Physicians Warn You Never Take These Supplements Again
Dietary supplements are causing thousands of people to end up in the ER every year. Because the FDA classes supplements as food rather than medicine, it can be difficult to know what's safe and what isn't. "This has huge consequences for the whole category of dietary supplements—from vitamins, minerals, probiotics and all sorts of new ingredients," says Pieter Cohen, MD, internist at Cambridge Health Alliance and associate professor of medicine at Harvard Medical School. "What it means is that the manufacturer can introduce anything into the market that they believe is safe. The FDA's job is to identify the products that are causing harm after they've been on the market and remove them from store shelves… Because the FDA isn't vetting these products before they show up on store shelves or on the internet, what happens is that they can pose unpredictable risks." Here are five supplements physicians want you to avoid. Read on—and to ensure your health and the health of others, don't miss these Sure Signs You've Already Had COVID.
"Miracle" COVID-19 Cures
Despite an explosion in "miracle" COVID-19 cures and quack science products, there is no product that can prevent or cure the virus. "Taking quercetin, zinc, or vitamin D and other nutritional supplements cannot prevent or treat coronavirus infection or COVID-19," say Lisa Maragakis, M.D., M.P.H., and Gabor Kelen, M.D. "The same is true of essential oils — they are not effective to prevent coronavirus disease. The best ways to stay safe from COVID-19 are getting vaccinated, wearing a mask (especially in crowded or indoor settings), keeping your hands clean and practicing physical distancing."
There's a huge difference between drinking a cup (or three) of coffee, and taking energy-boosting supplements which may contain dangerous levels of caffeine. "I think it's important to be aware that caffeine is generally safe in the doses most people consume," says Jeffrey Goldberger, MD, University of Miami cardiologist. "But it does have the potential to be dangerous at extremely high doses, and there are people who have some sensitivities to it."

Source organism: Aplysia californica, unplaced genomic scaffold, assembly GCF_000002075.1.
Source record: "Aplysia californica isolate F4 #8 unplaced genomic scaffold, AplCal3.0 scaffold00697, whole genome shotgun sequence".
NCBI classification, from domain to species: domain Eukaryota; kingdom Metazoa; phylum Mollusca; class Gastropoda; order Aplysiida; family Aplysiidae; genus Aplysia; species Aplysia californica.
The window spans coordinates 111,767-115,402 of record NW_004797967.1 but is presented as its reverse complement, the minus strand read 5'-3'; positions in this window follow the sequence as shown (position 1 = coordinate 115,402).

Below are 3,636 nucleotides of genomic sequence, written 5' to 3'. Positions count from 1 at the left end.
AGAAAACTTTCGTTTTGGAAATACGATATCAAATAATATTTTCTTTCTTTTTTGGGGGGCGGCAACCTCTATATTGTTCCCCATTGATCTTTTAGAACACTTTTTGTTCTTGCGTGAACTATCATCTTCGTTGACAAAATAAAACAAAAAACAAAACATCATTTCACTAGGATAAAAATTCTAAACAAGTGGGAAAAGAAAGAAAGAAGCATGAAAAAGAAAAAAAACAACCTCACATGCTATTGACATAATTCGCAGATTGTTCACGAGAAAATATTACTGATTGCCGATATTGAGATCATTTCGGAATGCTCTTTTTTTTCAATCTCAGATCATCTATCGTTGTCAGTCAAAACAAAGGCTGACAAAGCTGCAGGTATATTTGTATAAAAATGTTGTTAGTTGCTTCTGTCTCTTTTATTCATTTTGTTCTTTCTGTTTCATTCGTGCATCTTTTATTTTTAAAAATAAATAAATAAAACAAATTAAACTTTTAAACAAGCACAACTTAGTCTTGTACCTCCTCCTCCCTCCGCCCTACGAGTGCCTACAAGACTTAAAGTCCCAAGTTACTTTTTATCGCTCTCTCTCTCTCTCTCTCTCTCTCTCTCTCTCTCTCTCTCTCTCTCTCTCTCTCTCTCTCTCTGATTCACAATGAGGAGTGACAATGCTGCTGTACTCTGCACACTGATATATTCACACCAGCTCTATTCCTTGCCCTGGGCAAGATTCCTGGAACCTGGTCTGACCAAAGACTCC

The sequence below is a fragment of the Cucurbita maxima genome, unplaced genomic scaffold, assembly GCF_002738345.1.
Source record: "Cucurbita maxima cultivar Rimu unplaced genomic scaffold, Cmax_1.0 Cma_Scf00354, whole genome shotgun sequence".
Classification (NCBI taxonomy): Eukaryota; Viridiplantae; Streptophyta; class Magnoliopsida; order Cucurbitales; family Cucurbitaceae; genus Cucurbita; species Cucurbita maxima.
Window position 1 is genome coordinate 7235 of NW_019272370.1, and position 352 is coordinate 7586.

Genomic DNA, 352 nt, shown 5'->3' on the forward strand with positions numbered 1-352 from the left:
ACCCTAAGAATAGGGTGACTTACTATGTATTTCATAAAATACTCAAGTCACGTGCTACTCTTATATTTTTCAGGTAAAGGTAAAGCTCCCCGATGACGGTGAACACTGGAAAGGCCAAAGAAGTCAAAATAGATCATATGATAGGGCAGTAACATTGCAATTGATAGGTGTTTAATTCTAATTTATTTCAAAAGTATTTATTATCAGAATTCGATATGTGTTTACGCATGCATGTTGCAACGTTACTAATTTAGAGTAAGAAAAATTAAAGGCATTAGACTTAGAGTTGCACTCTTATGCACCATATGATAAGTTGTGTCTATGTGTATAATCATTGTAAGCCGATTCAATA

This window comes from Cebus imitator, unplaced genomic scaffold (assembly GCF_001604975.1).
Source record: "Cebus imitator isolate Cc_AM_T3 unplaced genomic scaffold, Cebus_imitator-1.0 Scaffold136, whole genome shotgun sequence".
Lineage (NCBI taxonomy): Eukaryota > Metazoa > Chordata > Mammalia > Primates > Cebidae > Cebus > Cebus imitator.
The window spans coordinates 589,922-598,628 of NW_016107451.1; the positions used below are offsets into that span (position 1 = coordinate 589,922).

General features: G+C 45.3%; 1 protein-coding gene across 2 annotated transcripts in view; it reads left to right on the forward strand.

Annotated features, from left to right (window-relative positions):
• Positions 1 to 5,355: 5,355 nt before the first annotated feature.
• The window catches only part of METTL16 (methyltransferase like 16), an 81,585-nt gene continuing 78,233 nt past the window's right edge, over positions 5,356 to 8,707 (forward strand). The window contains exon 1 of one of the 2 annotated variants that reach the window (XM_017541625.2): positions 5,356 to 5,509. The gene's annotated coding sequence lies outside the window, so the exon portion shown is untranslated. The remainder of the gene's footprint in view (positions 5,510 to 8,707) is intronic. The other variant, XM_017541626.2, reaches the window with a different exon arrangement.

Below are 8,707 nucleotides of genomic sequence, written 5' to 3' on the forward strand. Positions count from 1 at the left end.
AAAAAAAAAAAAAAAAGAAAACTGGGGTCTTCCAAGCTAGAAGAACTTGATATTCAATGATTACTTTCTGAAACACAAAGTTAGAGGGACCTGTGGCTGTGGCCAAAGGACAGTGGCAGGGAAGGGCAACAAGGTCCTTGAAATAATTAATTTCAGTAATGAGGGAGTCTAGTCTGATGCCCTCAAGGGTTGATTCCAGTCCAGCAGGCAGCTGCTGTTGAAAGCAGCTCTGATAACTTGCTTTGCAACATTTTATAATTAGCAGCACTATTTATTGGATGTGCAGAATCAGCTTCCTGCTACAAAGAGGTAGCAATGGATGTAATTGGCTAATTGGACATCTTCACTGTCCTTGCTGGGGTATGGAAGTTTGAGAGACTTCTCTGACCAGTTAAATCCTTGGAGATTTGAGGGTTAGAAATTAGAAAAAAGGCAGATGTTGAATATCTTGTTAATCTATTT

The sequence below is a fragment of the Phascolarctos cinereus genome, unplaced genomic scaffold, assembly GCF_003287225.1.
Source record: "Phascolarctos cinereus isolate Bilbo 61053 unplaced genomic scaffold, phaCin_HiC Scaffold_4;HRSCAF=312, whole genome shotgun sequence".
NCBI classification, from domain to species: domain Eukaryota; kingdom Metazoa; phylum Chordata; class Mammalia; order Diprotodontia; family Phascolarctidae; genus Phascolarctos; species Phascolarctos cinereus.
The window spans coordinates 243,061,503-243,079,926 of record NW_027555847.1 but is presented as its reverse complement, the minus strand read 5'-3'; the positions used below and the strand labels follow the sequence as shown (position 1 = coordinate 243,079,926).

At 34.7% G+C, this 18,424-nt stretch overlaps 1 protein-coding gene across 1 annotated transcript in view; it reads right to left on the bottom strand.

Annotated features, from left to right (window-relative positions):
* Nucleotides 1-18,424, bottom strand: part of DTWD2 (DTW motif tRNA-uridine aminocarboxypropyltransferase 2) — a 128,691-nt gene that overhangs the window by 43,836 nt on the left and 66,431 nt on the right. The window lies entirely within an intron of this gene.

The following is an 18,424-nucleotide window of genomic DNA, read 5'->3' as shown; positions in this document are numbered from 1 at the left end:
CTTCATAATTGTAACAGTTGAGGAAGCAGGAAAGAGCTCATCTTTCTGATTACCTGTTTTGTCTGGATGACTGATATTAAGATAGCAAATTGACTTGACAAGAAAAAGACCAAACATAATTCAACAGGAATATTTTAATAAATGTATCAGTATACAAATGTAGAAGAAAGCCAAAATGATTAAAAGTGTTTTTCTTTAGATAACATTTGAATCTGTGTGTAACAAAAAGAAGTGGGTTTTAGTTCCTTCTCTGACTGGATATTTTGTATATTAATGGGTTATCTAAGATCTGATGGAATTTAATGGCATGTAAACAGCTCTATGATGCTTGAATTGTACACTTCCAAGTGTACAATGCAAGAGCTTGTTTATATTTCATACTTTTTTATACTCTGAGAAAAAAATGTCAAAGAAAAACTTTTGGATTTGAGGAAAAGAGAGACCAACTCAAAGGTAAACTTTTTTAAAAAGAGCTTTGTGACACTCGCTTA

Kava is extremely toxic to the liver, and has been banned in the U.K. "More than 100 cases of liver toxicity related to the use of kava have been identified, some leading to liver transplant and some leading to death," says Robert Ashley, MD. "There are many reasons for liver damage. For one, kava depletes glutathione, a chief antioxidant, within the liver. It also inhibits enzymes involved in the metabolism of many drugs. Many of the cases of liver toxicity were seen in people who had prior liver disease or used alcohol in addition to kava."
Want to lose weight? Don't waste your money on useless and often dangerous weight-loss supplements. "Many weight loss supplements contain ingredients that are contaminated, ineffective, dangerous, or actually illegal," says clinical toxicologist Rose Ann Gould Soloway, RN, BSN, MSEd, DABAT. "Some people become ill after taking these products. Some have interactions with medicines. It can be hard to get your money back. Worst of all, these products often don't help."
"Weight-loss products accounted for one quarter of all single-product ED visits and disproportionately affected women," says Susan Farrell, MD.
Male Sexual Enhancement Supplements
Using male sexual enhancement supplements may do more harm than good—especially as the product labels may not be accurate about ingredients. "These supplements might contain the active ingredients found in prescription erectile dysfunction medications — though made illegally without any quality control — or they might contain one of more than 45 chemical agents that have never been tested in humans,'' says Pieter Cohen, M.D.